One day he wrote about political correctness. Research funds went to scientists who didn't protest, he thought. Political correctness silenced the opposition. Was this a conspiracy? No, it was not so much a conspiracy as “a collapse of the truth” and, he added, “the occasional radical Norwegian” under the weight of political correctness.

Which "radical Norwegian" was he referring to?

The post was written July 23 2011 – the day following the Utøya and Oslo attacks.

A few weeks later he edited the Wikipedia article on Utøya.

By 2012 he was writing jokingly to other gamers about raising a statue of Anders Behring Breivik to “scare off Cultural Marxists" in their online gaming community.


The 36-year-old's online writings suggest that he shared many of Angus' views and points of reference. But were they really one and the same person?

We tried to make an exhaustive comparison. Both thought that society had become totalitarian. Both were atheists. Both were, despite having ideas in common with them, critical of both the white power community and so called counter-jihad movement.

Both spoke of themselves as "hereditarians", meaning by that that they thought humans were shaped by their genetic origins. Both were interested in eugenics. Both referred to books like Richard Lynn’s IQ and the Wealth of Nations and "The Minnesota Transracial Adoption Study".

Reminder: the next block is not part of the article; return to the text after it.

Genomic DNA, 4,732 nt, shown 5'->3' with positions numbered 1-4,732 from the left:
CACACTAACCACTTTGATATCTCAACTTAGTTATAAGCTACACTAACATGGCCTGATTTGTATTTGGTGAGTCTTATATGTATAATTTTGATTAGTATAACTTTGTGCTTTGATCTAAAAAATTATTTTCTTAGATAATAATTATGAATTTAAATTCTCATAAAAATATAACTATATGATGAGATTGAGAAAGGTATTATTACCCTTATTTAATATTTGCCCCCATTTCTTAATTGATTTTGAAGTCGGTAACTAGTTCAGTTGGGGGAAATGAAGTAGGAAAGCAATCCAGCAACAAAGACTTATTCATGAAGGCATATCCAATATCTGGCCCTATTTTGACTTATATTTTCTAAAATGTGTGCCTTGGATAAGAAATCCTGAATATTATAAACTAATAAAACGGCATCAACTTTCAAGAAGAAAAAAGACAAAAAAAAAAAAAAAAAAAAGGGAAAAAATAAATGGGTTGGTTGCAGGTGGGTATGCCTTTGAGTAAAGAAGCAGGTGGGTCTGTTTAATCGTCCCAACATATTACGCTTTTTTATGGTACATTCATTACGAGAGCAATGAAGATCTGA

Angus wanted to erect a statue of Anders Behring Breivik: the 36-year-old joked about the same.

The 36-year-old was Dutch: Angus referred to Dutch web pages and articles, and had Breivik's texts translated into Dutch quicker than other non-English languages.

Angus had a list of 145 books he had read on goodreads.com. They were written by 54 authors. 17 of these had also been mentioned by the 36-year-old elsewhere on the web. Some overlapped, like J. K. Rowling, Cormac McCarthy, Douglas Adams and J. R. R. Tolkien, but Angus also shared an interest for lesser-known writers such as Jack Vance, Roger Zelazny, Asher Neal, Peter F. Hamilton, Philip K. Dick, Orson Scott Card, Larry Niven and John Scalzi.

The 36-year-old had read, but disliked, Anne Rice's books: Angus gave them two out of six stars. Angus was a fan of Robert Heinlein: the 36 year old considered creating a MUD with the theme from Heinlein's book Starship Troopers.


On the other hand: the 36-year-old cited Kurt Vonnegut's Slaughterhouse-5 as "brilliant", but Angus only gave it two stars.

Was Angus and the 36-year-old really the same man, or just two different persons that via a long chain of coincidences shared a taste in literature and political views, had a nervous breakdown and babbled on about Christianity at the same time?

Angus’ computer skills made electronic tracking impossible. He weighed every word he wrote.

To try and confirm the connection, we wanted to track him down and question him ourselves.

One day in June we found ourselves on a plane bound for the USA. 

Who’s who?